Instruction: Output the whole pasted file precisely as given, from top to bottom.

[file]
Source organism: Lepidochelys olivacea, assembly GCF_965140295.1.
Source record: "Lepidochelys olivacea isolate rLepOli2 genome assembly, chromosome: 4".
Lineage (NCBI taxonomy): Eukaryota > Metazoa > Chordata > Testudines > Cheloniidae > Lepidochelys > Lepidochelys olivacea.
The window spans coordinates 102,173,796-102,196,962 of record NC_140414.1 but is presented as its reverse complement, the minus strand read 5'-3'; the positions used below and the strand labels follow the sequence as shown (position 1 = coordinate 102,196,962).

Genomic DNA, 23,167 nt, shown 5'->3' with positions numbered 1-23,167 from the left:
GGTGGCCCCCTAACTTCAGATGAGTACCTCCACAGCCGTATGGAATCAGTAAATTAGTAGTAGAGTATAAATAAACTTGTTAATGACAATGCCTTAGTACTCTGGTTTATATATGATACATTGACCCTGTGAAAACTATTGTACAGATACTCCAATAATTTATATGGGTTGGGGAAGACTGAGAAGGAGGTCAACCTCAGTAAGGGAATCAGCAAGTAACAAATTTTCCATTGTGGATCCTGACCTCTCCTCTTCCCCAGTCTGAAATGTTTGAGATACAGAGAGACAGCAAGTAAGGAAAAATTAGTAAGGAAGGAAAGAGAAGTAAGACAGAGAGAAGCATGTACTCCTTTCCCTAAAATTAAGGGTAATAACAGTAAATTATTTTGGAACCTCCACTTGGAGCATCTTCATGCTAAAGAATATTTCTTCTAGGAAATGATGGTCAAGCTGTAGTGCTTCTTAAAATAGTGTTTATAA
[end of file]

Source organism: Lepidochelys olivacea, assembly GCF_965140295.1.
Source record: "Lepidochelys olivacea isolate rLepOli2 genome assembly, chromosome: 4".
Lineage (NCBI taxonomy): Eukaryota > Metazoa > Chordata > Testudines > Cheloniidae > Lepidochelys > Lepidochelys olivacea.
The window spans coordinates 102,173,796-102,196,962 of record NC_140414.1 but is presented as its reverse complement, the minus strand read 5'-3'; the positions used below and the strand labels follow the sequence as shown (position 1 = coordinate 102,196,962).

Genomic DNA, 23,167 nt, shown 5'->3' with positions numbered 1-23,167 from the left:
GGTGGCCCCCTAACTTCAGATGAGTACCTCCACAGCCGTATGGAATCAGTAAATTAGTAGTAGAGTATAAATAAACTTGTTAATGACAATGCCTTAGTACTCTGGTTTATATATGATACATTGACCCTGTGAAAACTATTGTACAGATACTCCAATAATTTATATGGGTTGGGGAAGACTGAGAAGGAGGTCAACCTCAGTAAGGGAATCAGCAAGTAACAAATTTTCCATTGTGGATCCTGACCTCTCCTCTTCCCCAGTCTGAAATGTTTGAGATACAGAGAGACAGCAAGTAAGGAAAAATTAGTAAGGAAGGAAAGAGAAGTAAGACAGAGAGAAGCATGTACTCCTTTCCCTAAAATTAAGGGTAATAACAGTAAATTATTTTGGAACCTCCACTTGGAGCATCTTCATGCTAAAGAATATTTCTTCTAGGAAATGATGGTCAAGCTGTAGTGCTTCTTAAAATAGTGTTTATAA